Story for Sale

sara desautel

Sara Desautel
Senior Account Director

Sep 12, 2014 | Point of View

journalist

UNETHICAL AND UNBELIEVABLE. That was my first reaction upon reading this story, “PR pitch: We’ll pay you to mention our clients.” Having sat on both sides of the table (I was a reporter before I came to DH), I can’t imagine a PR professional bribing a journalist to cover their client as the story describes.

The majority of PR professionals, in particular members of the Public Relations Society of America(PRSA), uphold a Code of Ethics. The decision made by the professional in this story goes squarely against industry standard and values.

So many PR professionals take painstaking effort to ensure that our advice to clients not only supports their goals, but also falls in line with legal and ethical obligations.

Paying a journalist to cover your story (or bribing or threatening—or anything other than just presenting for consideration) is 100% unjustified. Not only would you harm your client through bad representation and counsel, you’d demonstrate a serious lapse in judgment and offend a professional who has dedicated his or her career to writing the truth in the public’s best interest. Not to mention, if a journalist actually went for this scheme, the public would be duped (and that’s bad for all of us).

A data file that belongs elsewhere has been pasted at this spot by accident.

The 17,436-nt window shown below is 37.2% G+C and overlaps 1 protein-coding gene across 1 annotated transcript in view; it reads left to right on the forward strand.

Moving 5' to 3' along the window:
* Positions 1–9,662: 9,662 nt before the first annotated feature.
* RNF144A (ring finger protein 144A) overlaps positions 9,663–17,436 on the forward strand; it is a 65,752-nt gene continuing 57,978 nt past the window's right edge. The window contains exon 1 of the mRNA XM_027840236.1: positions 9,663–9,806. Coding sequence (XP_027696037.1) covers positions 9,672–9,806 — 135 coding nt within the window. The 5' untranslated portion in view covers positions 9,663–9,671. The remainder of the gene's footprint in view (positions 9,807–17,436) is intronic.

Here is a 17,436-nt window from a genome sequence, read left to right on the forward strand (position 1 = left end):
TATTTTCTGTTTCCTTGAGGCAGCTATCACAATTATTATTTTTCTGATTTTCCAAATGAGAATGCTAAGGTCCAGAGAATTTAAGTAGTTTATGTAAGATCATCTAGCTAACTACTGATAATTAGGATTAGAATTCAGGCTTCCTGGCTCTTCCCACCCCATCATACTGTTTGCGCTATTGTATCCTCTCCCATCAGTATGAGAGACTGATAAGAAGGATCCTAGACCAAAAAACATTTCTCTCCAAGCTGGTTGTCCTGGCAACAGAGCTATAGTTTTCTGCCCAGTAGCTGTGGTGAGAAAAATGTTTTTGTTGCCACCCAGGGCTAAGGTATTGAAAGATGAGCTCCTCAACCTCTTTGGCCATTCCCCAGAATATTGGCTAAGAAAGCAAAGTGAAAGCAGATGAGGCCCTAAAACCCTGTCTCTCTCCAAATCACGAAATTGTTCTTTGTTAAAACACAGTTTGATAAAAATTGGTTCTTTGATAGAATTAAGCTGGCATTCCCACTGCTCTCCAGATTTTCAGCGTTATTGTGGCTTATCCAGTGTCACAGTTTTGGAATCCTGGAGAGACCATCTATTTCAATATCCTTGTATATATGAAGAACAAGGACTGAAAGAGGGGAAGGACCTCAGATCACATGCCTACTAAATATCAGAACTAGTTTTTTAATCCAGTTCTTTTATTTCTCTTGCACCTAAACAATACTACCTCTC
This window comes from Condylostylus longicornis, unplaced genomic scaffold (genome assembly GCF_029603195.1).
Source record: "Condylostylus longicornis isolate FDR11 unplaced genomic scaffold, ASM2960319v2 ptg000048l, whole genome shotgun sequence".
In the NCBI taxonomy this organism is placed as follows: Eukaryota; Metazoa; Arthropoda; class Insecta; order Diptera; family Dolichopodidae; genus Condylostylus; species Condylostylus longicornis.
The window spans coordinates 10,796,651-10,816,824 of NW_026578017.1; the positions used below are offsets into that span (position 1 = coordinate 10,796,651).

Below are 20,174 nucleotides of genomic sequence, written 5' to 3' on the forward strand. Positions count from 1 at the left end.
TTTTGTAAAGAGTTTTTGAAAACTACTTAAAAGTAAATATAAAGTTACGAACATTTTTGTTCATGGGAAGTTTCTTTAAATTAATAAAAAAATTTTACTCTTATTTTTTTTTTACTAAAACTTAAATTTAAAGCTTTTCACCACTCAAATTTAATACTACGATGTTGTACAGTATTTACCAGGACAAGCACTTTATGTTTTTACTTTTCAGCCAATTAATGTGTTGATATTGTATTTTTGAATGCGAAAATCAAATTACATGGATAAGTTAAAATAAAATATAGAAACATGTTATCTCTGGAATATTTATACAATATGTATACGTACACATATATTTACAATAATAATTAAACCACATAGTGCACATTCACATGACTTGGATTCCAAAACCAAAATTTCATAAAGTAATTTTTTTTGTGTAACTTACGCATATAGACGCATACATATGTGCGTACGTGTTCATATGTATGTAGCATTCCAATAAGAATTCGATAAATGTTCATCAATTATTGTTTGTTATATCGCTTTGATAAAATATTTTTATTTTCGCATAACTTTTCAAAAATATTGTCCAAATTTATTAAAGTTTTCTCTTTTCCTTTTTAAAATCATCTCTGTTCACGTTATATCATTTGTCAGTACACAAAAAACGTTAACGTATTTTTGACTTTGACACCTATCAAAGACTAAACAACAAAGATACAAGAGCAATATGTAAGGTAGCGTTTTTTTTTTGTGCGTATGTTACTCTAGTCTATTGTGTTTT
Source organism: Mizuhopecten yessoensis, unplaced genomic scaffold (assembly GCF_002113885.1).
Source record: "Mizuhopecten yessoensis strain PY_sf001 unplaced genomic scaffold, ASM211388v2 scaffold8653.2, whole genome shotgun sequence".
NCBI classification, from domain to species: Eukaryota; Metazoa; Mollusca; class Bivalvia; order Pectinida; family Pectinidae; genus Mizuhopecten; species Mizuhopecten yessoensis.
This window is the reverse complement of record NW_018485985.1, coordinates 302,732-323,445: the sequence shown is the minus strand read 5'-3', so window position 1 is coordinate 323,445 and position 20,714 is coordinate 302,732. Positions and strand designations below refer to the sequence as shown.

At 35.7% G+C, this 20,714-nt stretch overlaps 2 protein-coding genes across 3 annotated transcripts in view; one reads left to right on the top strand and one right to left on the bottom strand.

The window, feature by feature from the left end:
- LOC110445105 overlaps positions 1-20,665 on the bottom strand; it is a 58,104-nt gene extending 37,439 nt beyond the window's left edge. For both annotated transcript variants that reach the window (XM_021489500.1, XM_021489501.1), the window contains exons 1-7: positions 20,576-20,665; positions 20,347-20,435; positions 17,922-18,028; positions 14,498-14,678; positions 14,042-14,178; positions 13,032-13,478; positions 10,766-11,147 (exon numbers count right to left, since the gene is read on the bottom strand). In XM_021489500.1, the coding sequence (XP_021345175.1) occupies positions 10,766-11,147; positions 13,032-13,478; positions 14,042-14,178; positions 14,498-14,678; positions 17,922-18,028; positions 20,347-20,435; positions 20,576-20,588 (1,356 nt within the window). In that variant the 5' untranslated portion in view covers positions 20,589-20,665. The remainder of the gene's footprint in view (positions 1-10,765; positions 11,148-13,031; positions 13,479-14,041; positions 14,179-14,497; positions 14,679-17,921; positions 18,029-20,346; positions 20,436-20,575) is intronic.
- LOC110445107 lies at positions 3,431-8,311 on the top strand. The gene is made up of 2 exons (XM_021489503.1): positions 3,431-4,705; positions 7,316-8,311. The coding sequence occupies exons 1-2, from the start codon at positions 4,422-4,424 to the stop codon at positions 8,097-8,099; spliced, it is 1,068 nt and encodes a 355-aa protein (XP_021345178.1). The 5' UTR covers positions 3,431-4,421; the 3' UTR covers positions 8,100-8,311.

We often call encouraging media coverage “pitching,” or “earned media.” These fall in separate camps than “paid media” or “advertising” and here’s why:

  • Paid: The client and PR professional can control every thing about the message (traditional and online advertising). You PAY for it!
  • Earned: The client and PR professional will be represented fairly and objectively (newspapers, television, radio). You EARN it!

If everyone got to pay for their stories in the news, it would undermine everything journalism stands for—fairness, truth, and transparency.

As a PR professional, you have your moments when you wish every one of your clients could be in the news for something positive but that’s just not the case. It makes it that much sweeter when a journalist sees the newsworthiness in the story that legitimately deserves coverage because the public needs to know.

The ultimate success for both journalists and PR professionals is news coverage that makes a difference in the lives of the public.

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